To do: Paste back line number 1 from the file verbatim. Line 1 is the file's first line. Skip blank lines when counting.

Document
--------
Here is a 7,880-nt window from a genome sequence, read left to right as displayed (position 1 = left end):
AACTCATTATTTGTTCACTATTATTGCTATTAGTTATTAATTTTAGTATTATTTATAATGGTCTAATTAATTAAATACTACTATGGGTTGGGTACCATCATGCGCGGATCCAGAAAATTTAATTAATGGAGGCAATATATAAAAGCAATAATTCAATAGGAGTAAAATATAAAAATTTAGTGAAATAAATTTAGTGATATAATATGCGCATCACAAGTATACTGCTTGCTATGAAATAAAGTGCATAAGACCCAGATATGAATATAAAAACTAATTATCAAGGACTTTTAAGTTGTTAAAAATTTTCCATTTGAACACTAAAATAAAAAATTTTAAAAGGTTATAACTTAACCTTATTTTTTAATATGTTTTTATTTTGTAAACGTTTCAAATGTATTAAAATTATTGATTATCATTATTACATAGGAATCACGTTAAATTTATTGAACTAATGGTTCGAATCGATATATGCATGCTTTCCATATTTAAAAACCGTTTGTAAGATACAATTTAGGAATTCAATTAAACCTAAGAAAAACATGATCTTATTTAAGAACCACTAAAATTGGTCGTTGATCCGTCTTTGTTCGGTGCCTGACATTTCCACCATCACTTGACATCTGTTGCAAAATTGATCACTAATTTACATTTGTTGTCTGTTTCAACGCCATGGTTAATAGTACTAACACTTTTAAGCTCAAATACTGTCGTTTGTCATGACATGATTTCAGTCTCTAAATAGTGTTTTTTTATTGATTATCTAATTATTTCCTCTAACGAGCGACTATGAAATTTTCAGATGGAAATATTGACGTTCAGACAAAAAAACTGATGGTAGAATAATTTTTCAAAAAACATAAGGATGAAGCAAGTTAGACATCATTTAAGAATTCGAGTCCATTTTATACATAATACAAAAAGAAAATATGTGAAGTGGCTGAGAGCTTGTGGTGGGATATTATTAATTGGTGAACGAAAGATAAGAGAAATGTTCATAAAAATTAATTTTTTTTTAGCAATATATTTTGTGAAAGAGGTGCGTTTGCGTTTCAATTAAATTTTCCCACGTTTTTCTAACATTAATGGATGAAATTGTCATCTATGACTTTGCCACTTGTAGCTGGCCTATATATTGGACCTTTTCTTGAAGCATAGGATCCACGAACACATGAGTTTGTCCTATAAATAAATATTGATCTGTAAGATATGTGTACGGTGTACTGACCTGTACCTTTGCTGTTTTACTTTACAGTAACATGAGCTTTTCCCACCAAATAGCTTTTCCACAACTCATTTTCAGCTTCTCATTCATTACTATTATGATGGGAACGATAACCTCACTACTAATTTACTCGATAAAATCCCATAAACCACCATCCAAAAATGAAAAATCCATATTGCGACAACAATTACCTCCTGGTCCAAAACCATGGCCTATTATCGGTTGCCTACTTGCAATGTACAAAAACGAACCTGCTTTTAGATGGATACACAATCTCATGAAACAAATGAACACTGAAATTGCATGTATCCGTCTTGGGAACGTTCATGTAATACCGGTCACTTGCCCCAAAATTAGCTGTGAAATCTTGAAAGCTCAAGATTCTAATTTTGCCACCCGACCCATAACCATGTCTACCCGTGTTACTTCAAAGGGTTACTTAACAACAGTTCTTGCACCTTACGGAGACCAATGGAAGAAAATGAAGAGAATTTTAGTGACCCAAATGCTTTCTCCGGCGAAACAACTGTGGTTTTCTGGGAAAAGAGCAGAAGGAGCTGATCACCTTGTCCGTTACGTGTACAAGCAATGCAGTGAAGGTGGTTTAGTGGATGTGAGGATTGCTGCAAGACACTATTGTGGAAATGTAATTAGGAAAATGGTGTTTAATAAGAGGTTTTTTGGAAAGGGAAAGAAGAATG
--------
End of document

Here is a 7,880-nt window from a genome sequence, read left to right as displayed (position 1 = left end):